At this week’s American Magazine Media Conference in New York, top CEOs and publishing experts from the magazine publishing sector examined the shifting role of their products and their viability in the digital age. While magazine publishing is still firmly rooted in the creation of a physical print product, digital magazine consumption has increased enough in the last few years to cause industry watchers to wonder, “What is the definition of magazine media in 2015?”
One particular panel at the conference included executives from Rodale, Conde Nast, Time, Meredith, and Hearst Publishing, and the question was posed to those industry leaders.
“You don’t define yourself by your distribution vehicle and the magazine industry did that for too long,” answered Joe Ripp, CEO of Time, Inc.
Caysey Welton, in an article on the conference for FolioMag.com, made a poignant observation on Ripp’s response: “He makes a compelling point, but it doesn’t really answer the question. It’s true that most magazine brands are doing a lot more than producing a print or digital magazine. But, at the end of the day, magazines are still the core product for most brands. What’s more, how does adding the word ‘media’ redefine the industry? By definition magazines are media; so adding the word is redundant and doesn’t actually speak to what’s happening, which is that brands and companies have more competition for eyeballs than ever before so they are building audiences across multiple platforms and extending themselves beyond content. In turn, that is disrupting the tried and true business model that magazines operated within for roughly a century.”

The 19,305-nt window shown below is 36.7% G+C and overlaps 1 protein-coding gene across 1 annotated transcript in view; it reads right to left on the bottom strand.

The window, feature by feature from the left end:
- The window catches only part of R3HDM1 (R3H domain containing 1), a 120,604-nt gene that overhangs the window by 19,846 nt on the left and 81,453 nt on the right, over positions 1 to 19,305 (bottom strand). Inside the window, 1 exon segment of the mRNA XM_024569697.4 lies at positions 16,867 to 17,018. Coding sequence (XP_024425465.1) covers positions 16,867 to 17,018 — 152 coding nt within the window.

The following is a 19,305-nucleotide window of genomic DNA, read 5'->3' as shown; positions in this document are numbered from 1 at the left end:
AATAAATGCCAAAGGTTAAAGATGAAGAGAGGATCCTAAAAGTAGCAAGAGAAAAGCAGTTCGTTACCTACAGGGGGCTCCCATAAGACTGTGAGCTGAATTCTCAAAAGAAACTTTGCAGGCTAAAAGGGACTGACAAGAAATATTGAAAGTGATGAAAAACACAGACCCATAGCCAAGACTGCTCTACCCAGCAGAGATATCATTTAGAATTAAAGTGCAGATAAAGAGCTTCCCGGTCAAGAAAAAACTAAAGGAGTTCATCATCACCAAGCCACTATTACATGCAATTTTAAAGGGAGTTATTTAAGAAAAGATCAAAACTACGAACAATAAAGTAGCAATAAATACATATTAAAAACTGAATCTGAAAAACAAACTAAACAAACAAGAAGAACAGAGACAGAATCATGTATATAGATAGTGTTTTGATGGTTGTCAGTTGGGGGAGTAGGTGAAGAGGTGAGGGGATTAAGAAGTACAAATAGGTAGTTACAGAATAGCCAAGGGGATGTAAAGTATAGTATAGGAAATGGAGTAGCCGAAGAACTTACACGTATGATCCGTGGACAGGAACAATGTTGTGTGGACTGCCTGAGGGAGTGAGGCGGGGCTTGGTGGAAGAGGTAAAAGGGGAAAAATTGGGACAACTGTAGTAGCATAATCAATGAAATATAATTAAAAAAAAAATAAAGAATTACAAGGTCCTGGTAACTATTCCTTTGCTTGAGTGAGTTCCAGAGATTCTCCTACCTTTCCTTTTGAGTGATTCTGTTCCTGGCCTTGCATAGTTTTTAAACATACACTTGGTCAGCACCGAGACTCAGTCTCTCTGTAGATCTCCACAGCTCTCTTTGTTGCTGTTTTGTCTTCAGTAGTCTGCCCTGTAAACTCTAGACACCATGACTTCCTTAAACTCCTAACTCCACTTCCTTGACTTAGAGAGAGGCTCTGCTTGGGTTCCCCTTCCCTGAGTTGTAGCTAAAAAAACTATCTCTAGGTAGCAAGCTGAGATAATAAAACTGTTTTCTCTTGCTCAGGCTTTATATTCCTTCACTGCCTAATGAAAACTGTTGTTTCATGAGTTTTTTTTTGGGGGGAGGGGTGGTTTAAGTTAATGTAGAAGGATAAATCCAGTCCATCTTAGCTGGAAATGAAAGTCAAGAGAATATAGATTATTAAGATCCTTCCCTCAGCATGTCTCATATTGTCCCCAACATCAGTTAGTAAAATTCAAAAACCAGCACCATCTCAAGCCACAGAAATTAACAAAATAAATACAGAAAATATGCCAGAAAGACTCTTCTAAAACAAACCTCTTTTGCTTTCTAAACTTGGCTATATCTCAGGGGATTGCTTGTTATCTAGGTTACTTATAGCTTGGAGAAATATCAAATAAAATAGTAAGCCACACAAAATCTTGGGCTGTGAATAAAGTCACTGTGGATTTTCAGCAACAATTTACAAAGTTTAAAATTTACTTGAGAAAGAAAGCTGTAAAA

The observation is especially interesting given the rise in popularity of digital magazines and their subscription apps. Zinio, for example, announced a new library partnership this morning that will bring nearly 300 magazine titles to library patrons with free access; leading all-you-can eat and library subscription app PressReader has upped that number to over 1,000 titles. With such a selection of content to choose from, is the magazine publishing sector keeping up, or is this a situation such as affects the book publishing space, in which a handful of major publishers control the content and therefore don’t feel the pressure to adapt and keep up?
According to Welton, the answer is yes.
“There seems to be an implicit need to stay connected to the core product that built these five major publishing companies, and the industry—magazines. That’s where things get a little dicey. Magazines, while still the bread and butter for most, will continue to decline in terms of where they fit into the revenue pie. Ripp admitted that, but said, ‘We need to invest in new things that will offset that [decline].'”